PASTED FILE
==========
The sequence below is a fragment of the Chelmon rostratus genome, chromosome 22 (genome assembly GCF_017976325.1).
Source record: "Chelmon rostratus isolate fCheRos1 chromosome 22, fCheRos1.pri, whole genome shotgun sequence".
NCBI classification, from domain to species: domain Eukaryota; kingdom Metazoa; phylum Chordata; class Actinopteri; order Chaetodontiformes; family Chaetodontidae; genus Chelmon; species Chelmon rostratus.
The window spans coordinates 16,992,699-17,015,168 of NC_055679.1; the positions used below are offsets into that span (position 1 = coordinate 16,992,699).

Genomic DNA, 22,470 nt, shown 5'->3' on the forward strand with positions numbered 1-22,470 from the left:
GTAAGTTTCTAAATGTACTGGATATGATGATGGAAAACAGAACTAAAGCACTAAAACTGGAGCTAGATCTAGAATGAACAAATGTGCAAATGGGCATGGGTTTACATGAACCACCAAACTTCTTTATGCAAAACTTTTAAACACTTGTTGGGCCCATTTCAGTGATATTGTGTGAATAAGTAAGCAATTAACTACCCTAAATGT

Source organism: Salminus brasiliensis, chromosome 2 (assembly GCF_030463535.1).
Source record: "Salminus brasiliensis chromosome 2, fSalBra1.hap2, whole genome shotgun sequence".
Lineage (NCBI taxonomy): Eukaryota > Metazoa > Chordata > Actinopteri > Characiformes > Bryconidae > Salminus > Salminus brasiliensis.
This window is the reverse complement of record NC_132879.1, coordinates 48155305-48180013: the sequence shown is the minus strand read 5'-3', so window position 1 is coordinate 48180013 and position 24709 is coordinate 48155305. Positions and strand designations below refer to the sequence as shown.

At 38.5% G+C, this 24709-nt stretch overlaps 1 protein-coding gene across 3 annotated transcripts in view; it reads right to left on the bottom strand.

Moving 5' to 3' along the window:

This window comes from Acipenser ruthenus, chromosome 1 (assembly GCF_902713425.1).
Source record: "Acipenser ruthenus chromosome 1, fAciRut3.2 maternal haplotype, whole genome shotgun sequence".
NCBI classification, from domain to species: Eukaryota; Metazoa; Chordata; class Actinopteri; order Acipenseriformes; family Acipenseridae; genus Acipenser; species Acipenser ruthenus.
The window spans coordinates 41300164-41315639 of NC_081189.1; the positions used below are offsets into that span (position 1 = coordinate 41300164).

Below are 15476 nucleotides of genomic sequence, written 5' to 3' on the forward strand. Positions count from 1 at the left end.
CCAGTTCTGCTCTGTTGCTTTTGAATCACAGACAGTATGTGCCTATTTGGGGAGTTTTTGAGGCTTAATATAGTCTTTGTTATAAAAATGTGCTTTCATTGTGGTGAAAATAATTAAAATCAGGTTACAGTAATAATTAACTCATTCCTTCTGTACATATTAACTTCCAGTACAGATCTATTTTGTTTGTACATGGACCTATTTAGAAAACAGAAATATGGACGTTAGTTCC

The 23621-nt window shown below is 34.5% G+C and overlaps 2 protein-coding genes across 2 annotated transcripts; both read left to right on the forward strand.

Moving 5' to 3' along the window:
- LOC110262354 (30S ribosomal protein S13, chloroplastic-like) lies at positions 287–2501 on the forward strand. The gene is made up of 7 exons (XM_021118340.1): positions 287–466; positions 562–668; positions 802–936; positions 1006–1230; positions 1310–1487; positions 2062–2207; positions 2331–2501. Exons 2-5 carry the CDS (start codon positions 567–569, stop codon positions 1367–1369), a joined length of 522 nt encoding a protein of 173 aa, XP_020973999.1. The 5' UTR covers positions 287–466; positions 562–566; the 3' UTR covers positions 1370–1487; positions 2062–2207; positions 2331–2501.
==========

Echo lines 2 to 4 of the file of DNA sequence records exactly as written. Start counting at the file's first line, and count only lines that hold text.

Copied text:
Source record: "Chelmon rostratus isolate fCheRos1 chromosome 22, fCheRos1.pri, whole genome shotgun sequence".
NCBI classification, from domain to species: domain Eukaryota; kingdom Metazoa; phylum Chordata; class Actinopteri; order Chaetodontiformes; family Chaetodontidae; genus Chelmon; species Chelmon rostratus.
The window spans coordinates 16,992,699-17,015,168 of NC_055679.1; the positions used below are offsets into that span (position 1 = coordinate 16,992,699).